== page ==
The ruling by a Los Angeles court, following a December 22 hearing, means ICANN could put .africa in the root, under ZACR’s control, even before the case comes to trial.
A court document (pdf) states:
The plaintiff is seeking to enjoin defendant Internet Corporation for Assigned Names and Numbers (ICANN) from issuing the .Africa generic top level domain (gTLD) until this case has been resolved…
The plaintiff’s motion for the imposition of a Preliminary Injunction is denied, based on the reasoning expressed in the oral and written arguments of defense counsel.
My understanding is that the latest ruling means ICANN may no longer be subject to that injunction, but ICANN was off for the Christmas holidays last week and unable to comment.
“Sanity prevails and dotAfrica is now one (big) step closer to becoming a reality!” ZACR executive director Neil Dundas wrote on Facebook. He declined to comment further.
Even if ICANN no longer has its hands tied legally, it may decide to wait until the trial is over before delegating .africa anyway.
But its lawyers had argued that there was no need for an injunction, saying that .africa could be re-delegated to DCA should ICANN lose at trial.
DCA case centers on its claims that ICANN treated it unfairly, breaking the terms of the Applicant Guidebook, by awarding .africa to ZACR.
ZACR has support from African governments, as required by the Guidebook, whereas DCA does not.
But DCA argues that a long-since revoked support letter from the African Union should still count, based on the well-known principle of
jurisprudence the playground “no take-backs”.
The parties are due to return to court January 23 to agree upon dates for the trial.
A California judge just handed ICANN another upset in the interminable legal battle waged against it by unsuccessful .africa applicant DotConnectAfrica.
Gary Klausner yesterday admitted he made a mistake when he earlier slapped ICANN with a preliminary injunction preventing .africa being delegated to DCA rival ZA Central Registry, but said his error did not have a huge bearing on that decision.
More remarkably, he’s now suggesting that ICANN may have been wrong to make DCA undergo the same Geographic Names Review as every other new gTLD applicant.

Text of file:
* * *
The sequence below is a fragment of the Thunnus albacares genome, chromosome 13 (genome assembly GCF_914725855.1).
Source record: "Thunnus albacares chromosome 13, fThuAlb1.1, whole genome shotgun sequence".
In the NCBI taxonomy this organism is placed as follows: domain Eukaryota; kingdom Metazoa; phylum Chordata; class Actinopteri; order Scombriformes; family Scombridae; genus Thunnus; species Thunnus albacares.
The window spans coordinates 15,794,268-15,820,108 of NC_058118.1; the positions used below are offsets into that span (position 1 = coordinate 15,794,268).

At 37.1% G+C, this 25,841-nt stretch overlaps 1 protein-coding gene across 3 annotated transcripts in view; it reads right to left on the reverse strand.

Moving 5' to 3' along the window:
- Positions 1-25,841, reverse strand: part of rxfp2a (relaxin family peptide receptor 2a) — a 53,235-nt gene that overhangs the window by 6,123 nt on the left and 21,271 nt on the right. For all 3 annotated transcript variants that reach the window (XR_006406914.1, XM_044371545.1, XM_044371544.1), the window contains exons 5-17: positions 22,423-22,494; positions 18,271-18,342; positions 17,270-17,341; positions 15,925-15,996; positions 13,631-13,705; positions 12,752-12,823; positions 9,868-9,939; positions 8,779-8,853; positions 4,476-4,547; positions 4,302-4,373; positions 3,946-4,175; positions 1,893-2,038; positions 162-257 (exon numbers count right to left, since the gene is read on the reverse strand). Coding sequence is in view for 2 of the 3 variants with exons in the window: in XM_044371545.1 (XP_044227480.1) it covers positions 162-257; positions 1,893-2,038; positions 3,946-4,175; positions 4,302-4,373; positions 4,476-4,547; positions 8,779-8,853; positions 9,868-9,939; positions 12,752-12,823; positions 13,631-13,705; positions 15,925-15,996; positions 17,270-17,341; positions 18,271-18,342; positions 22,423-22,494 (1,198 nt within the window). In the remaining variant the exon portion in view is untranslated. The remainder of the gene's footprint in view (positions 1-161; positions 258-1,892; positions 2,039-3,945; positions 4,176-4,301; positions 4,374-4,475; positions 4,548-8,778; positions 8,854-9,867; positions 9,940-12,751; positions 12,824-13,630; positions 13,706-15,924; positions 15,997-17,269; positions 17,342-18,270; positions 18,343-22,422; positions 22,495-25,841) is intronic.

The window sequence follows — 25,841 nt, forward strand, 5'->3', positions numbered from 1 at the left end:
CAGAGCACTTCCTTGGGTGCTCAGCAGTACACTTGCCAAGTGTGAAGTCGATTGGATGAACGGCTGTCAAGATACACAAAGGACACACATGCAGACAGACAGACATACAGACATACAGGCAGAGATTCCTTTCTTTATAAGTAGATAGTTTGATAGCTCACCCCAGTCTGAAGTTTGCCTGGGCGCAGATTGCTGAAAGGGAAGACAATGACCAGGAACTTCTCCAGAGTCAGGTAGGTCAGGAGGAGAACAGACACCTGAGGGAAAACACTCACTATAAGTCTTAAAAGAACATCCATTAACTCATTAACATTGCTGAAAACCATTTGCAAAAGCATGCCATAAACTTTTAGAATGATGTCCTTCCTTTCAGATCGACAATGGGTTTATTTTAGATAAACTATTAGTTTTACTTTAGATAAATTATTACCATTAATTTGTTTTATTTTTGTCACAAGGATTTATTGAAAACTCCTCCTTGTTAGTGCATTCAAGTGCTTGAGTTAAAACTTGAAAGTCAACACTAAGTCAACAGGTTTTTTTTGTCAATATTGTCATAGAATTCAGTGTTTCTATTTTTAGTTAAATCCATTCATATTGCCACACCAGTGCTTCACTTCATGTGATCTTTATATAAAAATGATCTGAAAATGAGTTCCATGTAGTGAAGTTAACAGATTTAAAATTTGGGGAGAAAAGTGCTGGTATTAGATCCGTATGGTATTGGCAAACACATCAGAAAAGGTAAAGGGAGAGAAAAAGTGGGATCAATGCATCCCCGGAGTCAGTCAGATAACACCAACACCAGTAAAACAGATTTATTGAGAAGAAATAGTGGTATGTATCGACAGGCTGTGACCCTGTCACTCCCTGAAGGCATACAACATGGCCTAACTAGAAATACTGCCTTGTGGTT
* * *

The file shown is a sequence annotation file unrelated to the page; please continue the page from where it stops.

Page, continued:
Both DCA and ZACR applied for .africa and had to go through the same evaluation processes, one of which was the Geographic Names Review.
Both had to show that they had support from 60% of the governments in Africa, and no more than one governmental objection.
ZACR had that support — though there’s legitimate dispute over whether its paperwork was all in order — while DCA did not. DCA also had over a dozen objections from African governments.
ZACR passed its geographic review, but DCA’s application was tossed out based on Governmental Advisory Committee advice before the review could be completed.
DCA took ICANN to an Independent Review Process panel, which ruled that ICANN had failed to live up to its bylaws and that DCA’s application should be returned to the evaluation process.
ICANN returned DCA’s application to the process at the point it had left it — before the geographic review was complete.
DCA then failed the review, because it has no support.
But when he granted the injunction against ICANN back in April, Klausner thought that DCA had actually passed the geographic review on the first pass. Not even DCA had claimed that; it was just a brain fart on his behalf.
He’s now admitted the mistake, but says the April ruling was not dependent on that misunderstanding.
The Court finds that the error in its factual finding was not determinative to its ultimate conclusion that there are serious questions going toward Plaintiff’s likelihood of success on the merits.
Now, he says that there may be some merit in DCA’s claim that it should have been allowed to skip the GNR due to the IRP’s recommendation that ICANN “permit DCA Trust’s application to proceed through the remainder of the new gTLD application process.”
Klausner wrote yesterday:
At this stage of litigation, it is reasonable to infer that the IRP Panel found that ICANN’s rejection of Plaintiff’s application at the geographic names evaluation phase was improper, and that the application should proceed to the delegation phase.
The problem with this thinking is that it was not the geographic panel that flunked DCA on the first pass, it was the GAC.
DCA got this document (pdf) from the geographic panel. It just says “Incomplete”.
If DCA succeeds in persuading a jury that it should have skipped the geographic panel, Africa could wind up with a .africa gTLD operator that none of its governments support and in circumvention of ICANN’s rules.
Yesterday’s ruling isn’t a killer blow against ICANN, but it does make me wonder whether Klausner — who is also hearing the much higher-profile Stairway to Heaven case right now — is really paying attention.
Anyway, he’s thrown out the ZACR/ICANN motion to reconsider the injunction, so the case is carrying on as before. Read the ruling here (pdf).